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A Plaidoyer for ‘Systems Immunology’

Authors

  • Christophe Benoist,

    Corresponding author
    1. Section on Immunology and Immunogenetics, Joslin Diabetes Center, Department of Medicine, Brigham and Women's Hospital, Harvard Medical School, Boston, MA, USA
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  • Ronald N. Germain,

    1. Lymphocyte Biology Section, Laboratory of Immunology, National Institute of Allergy and Infectious Diseases, National Institutes of Health, Bethesda, MD, USA
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  • Diane Mathis

    1. Section on Immunology and Immunogenetics, Joslin Diabetes Center, Department of Medicine, Brigham and Women's Hospital, Harvard Medical School, Boston, MA, USA
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* Christophe Benoist
Department of Medicine
Section on Immunology and Immunogenetics
Joslin Diabetes Center
Brigham and Women's Hospital
Harvard Medical School
One Joslin Place
Boston, MA 02215
USA
Tel.: +1 617 264 2745
Fax: +1 617 264 2744
E-mail: cbdm@joslin.harvard.edu

Abstract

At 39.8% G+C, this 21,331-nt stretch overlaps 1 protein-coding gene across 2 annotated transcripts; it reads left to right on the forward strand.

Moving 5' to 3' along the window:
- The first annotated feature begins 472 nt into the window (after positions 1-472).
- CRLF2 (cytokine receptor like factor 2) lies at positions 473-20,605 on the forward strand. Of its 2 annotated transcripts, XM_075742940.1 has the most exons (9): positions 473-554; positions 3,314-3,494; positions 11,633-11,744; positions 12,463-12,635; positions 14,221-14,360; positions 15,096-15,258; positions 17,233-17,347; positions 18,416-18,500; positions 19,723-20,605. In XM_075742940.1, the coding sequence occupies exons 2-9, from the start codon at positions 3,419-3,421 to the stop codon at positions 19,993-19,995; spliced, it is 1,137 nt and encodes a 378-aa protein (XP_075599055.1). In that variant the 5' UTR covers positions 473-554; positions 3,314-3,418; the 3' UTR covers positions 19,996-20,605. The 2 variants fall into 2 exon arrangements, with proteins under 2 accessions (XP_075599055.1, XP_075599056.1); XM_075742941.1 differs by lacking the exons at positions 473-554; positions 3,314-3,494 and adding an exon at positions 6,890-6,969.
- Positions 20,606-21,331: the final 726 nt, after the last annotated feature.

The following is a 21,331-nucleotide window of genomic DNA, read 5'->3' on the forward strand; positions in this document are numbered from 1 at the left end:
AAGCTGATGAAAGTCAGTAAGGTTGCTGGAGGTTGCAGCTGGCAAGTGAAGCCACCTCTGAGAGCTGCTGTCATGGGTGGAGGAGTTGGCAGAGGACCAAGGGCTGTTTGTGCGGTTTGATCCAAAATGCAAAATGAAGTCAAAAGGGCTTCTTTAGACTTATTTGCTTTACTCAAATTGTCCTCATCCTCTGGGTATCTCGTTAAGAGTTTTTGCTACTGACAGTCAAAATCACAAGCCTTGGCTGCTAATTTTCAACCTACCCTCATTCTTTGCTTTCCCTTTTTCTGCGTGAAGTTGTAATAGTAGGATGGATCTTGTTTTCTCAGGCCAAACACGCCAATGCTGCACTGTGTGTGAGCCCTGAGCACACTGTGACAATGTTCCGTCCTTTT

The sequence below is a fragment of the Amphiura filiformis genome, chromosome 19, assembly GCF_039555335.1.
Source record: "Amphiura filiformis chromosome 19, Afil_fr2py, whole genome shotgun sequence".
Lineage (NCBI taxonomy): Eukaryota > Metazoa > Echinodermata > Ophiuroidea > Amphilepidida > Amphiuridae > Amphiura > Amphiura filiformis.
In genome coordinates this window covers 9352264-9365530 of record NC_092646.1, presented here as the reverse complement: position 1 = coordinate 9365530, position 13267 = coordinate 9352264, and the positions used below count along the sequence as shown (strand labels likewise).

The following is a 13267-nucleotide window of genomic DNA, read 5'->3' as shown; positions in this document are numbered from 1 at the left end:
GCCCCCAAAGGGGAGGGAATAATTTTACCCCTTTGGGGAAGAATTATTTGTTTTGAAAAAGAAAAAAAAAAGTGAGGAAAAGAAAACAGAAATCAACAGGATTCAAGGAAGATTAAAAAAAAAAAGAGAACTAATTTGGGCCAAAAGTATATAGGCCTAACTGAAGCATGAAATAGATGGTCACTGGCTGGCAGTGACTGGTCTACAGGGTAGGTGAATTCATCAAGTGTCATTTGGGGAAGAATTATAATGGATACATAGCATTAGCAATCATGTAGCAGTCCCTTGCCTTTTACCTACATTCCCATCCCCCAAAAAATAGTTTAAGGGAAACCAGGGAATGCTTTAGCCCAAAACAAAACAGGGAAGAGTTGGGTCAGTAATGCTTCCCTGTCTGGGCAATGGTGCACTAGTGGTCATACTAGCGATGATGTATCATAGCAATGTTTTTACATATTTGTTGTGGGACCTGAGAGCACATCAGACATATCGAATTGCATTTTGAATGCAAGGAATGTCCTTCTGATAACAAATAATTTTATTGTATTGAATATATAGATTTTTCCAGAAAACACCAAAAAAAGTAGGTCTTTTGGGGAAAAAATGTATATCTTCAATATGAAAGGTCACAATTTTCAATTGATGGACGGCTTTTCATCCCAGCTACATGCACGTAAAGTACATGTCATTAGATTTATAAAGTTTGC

Summary:  A complete understanding of the immune system will ultimately require an integrated perspective on how genetic and epigenetic entities work together to produce the range of physiologic and pathologic behaviors characteristic of immune function. The immune network encompasses all of the connections and regulatory associations between individual cells and the sum of interactions between gene products within a cell. With 30 000+ protein-coding genes in a mammalian genome, further compounded by microRNAs and yet unrecognized layers of genetic controls, connecting the dots of this network is a monumental task. Over the past few years, high-throughput techniques have allowed a genome-scale view on cell states and cell- or system-level responses to perturbations. Here, we observe that after an early burst of enthusiasm, there has developed a distinct resistance to placing a high value on global genomic or proteomic analyses. Such reluctance has affected both the practice and the publication of immunological science, resulting in a substantial impediment to the advances in our understanding that such large-scale studies could potentially provide. We propose that distinct standards are needed for validation, evaluation, and visualization of global analyses, such that in-depth descriptions of cellular responses may complement the gene/factor-centric approaches currently in favor.

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